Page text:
Liquid gas extraction technology

uses Dimethyl ether to extract organic material

  • Liquid gas extraction technology
    Liquid gas extraction technology

The development of a new method of liquid gas extraction offers the user significant cost savings in small batch applications. The process uses Dimethyl ether (DME) to extract organic material and requires the use of only moderate pressures.

Through its e&e Series process technology, SPX has long offered some of the most efficient extraction solutions offering high yields and high quality production for materials including instant coffee, cosmetics, pharmaceuticals, and food and beverage products. A continued drive for improved efficiencies and performance has led to the development of a new method of liquid gas extraction which offers the user significant cost savings in small batch applications.

Dimethyl ether (DME), also known as methoxymethane, is an organic compound that exists as an odourless gas under atmospheric conditions. It is the simplest ether and can be derived from many sources, including renewable biomass, natural gas and coal. The new process from SPX uses DME to extract organic material and requires the use of only moderate pressures. DME, which is commonly used as an environmentally friendly propellant in aerosol canisters and is being increasingly used as an alternative fuel solution, is now approved for use with food substances and accepted as an extraction agent.

Traditionally carbon dioxide (CO2) is used in applications using liquid gas extraction but this requires pressures of 150-500 bar. DME, however, liquefies at pressures above just five bar and this much lower pressure requirement and rating significantly reduces the cost of the equipment required as well as simplifying installation requirements.

The liquid gas extraction pilot plant process
The DME liquid gas is pumped from a storage tank through the extractor vessel which contains the solid raw material being used for the extract. The extracting agent can be fed through the extraction vessel from either the top or the bottom and the solvent circulated between tanks until the extraction is complete. The temperature control of the solvent is managed via heat exchangers

When the extraction step is complete, the liquid solvent containing the extraction is then routed to a separator where the expanded volume reduces the pressure and, because of its low boiling point (-28°C) the gas is flashed off. It leaves through the top of the separator to a condenser and is pumped as a liquid back to a second storage tank for recycling. The pump used increases the pressure as well as transporting the DME back to a second storage tank for recycling, combining the desolvention and regeneration processes. The solvent containing the extract is discharged at the bottom of the separator through a sieve. Thermometers and manometers are incorporated for visual control of the process. Sight glasses are also installed and are particularly important for checking the flow of the extraction agent to avoid dry running of the pump, which would cause overheating and premature failure.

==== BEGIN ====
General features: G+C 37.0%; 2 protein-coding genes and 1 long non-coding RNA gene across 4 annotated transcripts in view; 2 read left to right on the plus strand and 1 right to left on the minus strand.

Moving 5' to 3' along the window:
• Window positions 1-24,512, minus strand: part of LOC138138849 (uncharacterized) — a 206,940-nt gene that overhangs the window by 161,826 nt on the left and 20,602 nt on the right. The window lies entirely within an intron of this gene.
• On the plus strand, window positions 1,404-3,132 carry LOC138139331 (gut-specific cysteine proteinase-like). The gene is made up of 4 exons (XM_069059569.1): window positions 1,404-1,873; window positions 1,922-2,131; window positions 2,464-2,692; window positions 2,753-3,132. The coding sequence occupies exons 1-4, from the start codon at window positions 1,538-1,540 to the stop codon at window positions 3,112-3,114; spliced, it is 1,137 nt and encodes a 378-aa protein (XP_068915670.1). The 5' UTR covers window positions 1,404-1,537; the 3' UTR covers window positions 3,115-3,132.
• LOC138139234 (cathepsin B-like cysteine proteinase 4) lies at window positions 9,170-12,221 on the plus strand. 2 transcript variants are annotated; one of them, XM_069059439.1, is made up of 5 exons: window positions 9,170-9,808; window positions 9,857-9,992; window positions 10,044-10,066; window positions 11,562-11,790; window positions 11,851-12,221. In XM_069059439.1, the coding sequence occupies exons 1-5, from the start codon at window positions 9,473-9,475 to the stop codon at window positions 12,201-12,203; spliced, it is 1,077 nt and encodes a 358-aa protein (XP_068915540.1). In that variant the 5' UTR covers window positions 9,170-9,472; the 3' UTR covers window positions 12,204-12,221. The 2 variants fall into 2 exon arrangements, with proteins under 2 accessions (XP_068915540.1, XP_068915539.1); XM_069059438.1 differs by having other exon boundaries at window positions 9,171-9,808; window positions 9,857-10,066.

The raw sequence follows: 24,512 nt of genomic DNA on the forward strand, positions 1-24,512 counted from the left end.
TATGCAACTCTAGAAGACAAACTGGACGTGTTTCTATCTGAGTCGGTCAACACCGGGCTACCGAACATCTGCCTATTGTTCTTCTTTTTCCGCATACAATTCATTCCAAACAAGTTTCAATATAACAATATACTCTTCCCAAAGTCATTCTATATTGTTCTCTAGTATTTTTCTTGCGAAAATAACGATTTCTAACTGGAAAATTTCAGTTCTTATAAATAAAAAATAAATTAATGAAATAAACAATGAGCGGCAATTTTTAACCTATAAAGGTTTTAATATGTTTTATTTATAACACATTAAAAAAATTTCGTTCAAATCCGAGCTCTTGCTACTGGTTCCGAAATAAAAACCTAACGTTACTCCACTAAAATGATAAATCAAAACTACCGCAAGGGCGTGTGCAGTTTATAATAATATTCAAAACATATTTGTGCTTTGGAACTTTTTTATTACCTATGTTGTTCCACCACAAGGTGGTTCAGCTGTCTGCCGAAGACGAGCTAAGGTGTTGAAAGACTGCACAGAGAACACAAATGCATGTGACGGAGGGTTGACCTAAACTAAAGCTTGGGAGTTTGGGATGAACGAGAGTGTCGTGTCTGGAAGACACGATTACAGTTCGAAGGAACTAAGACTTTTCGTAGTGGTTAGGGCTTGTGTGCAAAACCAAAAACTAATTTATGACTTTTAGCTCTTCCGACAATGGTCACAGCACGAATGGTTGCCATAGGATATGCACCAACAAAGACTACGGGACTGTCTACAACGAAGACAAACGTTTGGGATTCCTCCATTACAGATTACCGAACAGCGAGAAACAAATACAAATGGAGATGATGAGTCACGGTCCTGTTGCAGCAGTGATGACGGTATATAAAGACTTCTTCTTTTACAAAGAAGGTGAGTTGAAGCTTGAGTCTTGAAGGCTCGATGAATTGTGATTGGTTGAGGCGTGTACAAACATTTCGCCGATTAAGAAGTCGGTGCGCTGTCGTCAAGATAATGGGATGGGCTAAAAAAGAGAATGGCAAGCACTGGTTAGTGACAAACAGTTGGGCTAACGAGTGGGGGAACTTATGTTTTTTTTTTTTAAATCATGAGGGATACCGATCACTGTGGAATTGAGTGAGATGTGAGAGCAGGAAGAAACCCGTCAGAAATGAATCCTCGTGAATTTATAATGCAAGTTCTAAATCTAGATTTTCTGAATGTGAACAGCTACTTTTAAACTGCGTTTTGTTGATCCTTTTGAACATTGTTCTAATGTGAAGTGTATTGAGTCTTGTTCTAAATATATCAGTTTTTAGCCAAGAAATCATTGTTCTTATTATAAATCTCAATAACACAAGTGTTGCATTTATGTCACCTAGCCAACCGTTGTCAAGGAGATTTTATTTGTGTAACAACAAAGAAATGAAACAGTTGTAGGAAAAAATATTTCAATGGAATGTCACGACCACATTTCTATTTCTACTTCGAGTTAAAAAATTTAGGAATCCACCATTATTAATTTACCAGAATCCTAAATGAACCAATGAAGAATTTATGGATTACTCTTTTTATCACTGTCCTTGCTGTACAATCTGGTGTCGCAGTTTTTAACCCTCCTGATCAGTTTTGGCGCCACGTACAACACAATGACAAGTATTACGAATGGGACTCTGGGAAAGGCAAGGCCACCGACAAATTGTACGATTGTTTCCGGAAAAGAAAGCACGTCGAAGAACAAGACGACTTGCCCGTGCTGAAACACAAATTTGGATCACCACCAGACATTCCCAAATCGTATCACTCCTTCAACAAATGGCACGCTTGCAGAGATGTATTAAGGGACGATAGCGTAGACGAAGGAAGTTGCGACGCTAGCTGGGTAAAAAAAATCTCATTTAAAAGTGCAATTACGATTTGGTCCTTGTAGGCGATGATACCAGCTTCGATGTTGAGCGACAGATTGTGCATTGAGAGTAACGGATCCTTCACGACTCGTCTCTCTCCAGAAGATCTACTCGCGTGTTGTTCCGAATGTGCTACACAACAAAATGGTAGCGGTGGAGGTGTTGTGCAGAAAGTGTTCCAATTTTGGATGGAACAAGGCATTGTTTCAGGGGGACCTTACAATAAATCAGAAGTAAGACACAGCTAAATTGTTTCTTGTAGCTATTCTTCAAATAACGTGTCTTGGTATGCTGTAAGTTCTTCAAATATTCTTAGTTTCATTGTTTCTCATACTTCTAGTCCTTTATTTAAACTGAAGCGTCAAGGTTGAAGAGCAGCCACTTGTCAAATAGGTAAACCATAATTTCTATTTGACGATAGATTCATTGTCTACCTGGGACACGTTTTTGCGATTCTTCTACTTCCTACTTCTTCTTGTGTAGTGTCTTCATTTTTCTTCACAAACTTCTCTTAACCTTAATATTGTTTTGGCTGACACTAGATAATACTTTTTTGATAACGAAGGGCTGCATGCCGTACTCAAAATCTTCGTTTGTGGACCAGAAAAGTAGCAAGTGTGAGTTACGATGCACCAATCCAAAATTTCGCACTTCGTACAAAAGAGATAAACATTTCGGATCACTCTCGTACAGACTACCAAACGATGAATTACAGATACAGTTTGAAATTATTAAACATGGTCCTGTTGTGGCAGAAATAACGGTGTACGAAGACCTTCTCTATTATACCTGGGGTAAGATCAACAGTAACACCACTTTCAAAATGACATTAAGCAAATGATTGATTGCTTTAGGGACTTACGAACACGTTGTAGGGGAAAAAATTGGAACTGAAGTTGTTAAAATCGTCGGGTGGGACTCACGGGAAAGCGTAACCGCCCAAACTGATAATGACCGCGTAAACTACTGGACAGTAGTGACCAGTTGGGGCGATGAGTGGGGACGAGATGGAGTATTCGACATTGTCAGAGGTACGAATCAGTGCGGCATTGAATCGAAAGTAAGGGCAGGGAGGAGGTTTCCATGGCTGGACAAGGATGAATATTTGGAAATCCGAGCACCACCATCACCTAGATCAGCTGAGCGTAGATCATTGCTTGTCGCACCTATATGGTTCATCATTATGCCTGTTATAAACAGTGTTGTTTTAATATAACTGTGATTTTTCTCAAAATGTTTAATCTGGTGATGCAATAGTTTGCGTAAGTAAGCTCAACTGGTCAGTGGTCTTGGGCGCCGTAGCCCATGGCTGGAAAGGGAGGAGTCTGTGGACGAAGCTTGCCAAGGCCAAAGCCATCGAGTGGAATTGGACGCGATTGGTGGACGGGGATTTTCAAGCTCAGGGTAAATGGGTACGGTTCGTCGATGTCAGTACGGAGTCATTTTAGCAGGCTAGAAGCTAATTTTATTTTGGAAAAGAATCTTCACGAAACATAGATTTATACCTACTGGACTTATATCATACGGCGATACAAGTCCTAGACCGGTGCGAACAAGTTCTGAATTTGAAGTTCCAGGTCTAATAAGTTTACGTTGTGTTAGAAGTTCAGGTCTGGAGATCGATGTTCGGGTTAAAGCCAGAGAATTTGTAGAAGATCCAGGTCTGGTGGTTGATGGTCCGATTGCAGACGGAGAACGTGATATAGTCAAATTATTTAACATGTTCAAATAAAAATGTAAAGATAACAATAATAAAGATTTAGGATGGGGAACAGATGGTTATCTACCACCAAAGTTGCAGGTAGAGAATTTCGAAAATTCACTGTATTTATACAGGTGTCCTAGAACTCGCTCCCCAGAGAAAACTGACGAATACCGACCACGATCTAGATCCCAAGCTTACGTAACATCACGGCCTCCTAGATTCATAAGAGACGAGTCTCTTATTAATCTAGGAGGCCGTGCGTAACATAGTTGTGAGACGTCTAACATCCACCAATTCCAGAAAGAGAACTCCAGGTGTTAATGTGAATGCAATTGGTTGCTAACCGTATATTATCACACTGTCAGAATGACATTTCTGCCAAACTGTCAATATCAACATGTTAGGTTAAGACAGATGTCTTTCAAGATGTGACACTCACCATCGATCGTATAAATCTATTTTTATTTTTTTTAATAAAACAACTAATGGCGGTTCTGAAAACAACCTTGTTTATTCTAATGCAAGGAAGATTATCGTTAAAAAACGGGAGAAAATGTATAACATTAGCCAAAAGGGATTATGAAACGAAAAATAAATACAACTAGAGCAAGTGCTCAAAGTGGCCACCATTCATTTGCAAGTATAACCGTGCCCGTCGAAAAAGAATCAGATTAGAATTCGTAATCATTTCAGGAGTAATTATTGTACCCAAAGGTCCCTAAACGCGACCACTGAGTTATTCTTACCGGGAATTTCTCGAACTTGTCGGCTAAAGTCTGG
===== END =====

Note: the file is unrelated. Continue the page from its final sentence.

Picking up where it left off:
Trials and driving efficiencies
SPX has extensive test facilities and has carried out pilot tests on this new extraction technology on herbals and other materials. The results have shown high yields with rapid extraction and the system does not need the high-pressure machinery required with the use of CO2. The process can handle up to four cubic metres of raw materials per batch and offers the potential for significant cost savings in applications.

SPX continues to innovate and research to deliver technology which offers real savings and efficiency improvements to its customers. The fully equipped test centres enable customers to trial processes and parameters used to ensure best efficiencies are obtained with optimised yield and high quality results. These test centres ensure that production goals are met and facilitate bringing new processes and products to market quickly. The new liquid gas extraction process is also available as a pilot plant for trials at customers’ sites.

Providing leading solutions in the fields of freeze drying, extraction and evaporation, e&e Verfahrenstechnik GmbH was founded in Warendorf, Germany in 1998, and became part of SPX Corporation in January 2011. It has in-depth understanding of both the technology used and how to apply it to best effect, expertise which is critical to optimising process efficiencies for extraction applications. Supported by the use of the test centres and pilot plants, SPX solutions are specifically engineered to meet exact customer requirements and to ensure the highest yields and efficiencies are obtained.

DME is now accepted for use within the food industry and gas extraction installations as it offers significant advantages. Its lower pressure requirements equates to significant reductions in equipment costs with a system design which still delivers the performance and efficiency expected from SPX extraction vessels. This new extraction process further demonstrates the continued, sustained drive for innovation at SPX.